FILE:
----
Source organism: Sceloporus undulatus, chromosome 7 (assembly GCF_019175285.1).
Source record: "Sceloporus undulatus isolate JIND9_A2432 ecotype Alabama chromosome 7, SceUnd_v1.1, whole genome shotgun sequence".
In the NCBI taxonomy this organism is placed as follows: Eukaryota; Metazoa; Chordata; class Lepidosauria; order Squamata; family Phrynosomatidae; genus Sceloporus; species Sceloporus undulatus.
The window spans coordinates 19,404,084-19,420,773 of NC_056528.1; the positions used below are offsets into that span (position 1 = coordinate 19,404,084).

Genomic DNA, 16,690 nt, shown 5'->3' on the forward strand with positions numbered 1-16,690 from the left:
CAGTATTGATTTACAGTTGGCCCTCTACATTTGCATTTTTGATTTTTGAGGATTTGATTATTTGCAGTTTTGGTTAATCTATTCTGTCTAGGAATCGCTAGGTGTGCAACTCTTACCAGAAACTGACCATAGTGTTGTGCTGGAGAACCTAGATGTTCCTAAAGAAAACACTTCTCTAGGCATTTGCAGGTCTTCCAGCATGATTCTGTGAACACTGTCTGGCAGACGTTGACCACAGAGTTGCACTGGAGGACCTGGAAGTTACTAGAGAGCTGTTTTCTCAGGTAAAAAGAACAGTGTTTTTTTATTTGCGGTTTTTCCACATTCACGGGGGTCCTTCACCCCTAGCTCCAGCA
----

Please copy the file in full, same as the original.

Source organism: Sceloporus undulatus, chromosome 7 (assembly GCF_019175285.1).
Source record: "Sceloporus undulatus isolate JIND9_A2432 ecotype Alabama chromosome 7, SceUnd_v1.1, whole genome shotgun sequence".
In the NCBI taxonomy this organism is placed as follows: Eukaryota; Metazoa; Chordata; class Lepidosauria; order Squamata; family Phrynosomatidae; genus Sceloporus; species Sceloporus undulatus.
The window spans coordinates 19,404,084-19,420,773 of NC_056528.1; the positions used below are offsets into that span (position 1 = coordinate 19,404,084).

Genomic DNA, 16,690 nt, shown 5'->3' on the forward strand with positions numbered 1-16,690 from the left:
CAGTATTGATTTACAGTTGGCCCTCTACATTTGCATTTTTGATTTTTGAGGATTTGATTATTTGCAGTTTTGGTTAATCTATTCTGTCTAGGAATCGCTAGGTGTGCAACTCTTACCAGAAACTGACCATAGTGTTGTGCTGGAGAACCTAGATGTTCCTAAAGAAAACACTTCTCTAGGCATTTGCAGGTCTTCCAGCATGATTCTGTGAACACTGTCTGGCAGACGTTGACCACAGAGTTGCACTGGAGGACCTGGAAGTTACTAGAGAGCTGTTTTCTCAGGTAAAAAGAACAGTGTTTTTTTATTTGCGGTTTTTCCACATTCACGGGGGTCCTTCACCCCTAGCTCCAGCA